A city architecture expert has added to criticisms of plans for the new Conservatoire, saying the plans seem to ignore the importance of external appearance.
Post columnist Joe Holyoak said that while some criticism of the new Eastside building was unnecessary, the case for the giant brick building has not been made.
He added that while city councillors’ criticisms of the building were “trivial”, Birmingham City University’s (BCU) response seemed to ignore the importance of external appearance.
Writing in this week’s Post, Mr Holyoak says: “Although the dismissive criticisms of “it looks like a ...” are trivial, they are generated by an uncertainty in the architecture as to what it should be expressing.
“It is remarkable that, in his letter to this newspaper (December 25, 2014) rebutting the criticisms, BCU’s Professor David Roberts gives eight defences of the Conservatoire’s design, none of which refer to its external appearance.
“He is wrong when he writes ‘it’s what happens on the inside that counts’. External appearance is part of the public realm: it matters too.”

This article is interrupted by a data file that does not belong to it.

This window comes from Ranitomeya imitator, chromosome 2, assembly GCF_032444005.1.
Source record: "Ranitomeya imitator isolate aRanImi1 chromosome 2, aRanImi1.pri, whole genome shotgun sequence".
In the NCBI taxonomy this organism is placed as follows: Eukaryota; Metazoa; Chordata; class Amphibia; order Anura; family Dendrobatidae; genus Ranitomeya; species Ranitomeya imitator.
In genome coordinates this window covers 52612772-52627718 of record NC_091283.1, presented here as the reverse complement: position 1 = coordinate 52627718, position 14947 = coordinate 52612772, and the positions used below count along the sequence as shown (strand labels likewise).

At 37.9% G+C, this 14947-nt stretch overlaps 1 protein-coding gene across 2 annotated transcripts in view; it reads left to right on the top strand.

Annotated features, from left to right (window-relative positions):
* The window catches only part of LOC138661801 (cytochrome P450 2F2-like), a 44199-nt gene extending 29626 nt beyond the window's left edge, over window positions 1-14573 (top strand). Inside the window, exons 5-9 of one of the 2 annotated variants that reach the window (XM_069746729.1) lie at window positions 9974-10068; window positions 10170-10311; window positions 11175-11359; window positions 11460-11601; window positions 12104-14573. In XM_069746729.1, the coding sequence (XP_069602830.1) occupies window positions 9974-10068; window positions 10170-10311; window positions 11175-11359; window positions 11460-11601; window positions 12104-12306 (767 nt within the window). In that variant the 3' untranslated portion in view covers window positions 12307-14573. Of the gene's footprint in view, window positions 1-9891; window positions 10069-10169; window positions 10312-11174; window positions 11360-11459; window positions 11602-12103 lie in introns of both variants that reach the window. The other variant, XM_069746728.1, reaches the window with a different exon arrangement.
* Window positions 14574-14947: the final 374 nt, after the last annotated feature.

The Post unveiled newly submitted plans for the building, which is moving from Paradise Circus, earlier this week, but it was described as “ugly” and “totally underwhelming” on our Facebook page late last year.
BCU’s Prof Roberts made an impassioned defence of the £40 million Birmingham Conservatoire, announced following a move from Paradise Circus, saying first and foremost it had to be ideal for musical performances.
He added it was an “inspired choice” of location in Eastside and promised it would “force the world to sit up and take note”.
Prof Roberts pointed out that a conservatoire cannot be built from glass and steel for acoustic reasons, adding “It can’t look like an airport lounge or the latest shopping mall”.
He said: “A conservatoire is a special kind of building. It’s a place for teaching and a place for performing. It must contain sound and project it, with walls of a certain thickness to keep sound in, and concert spaces of a certain height to let sound bloom.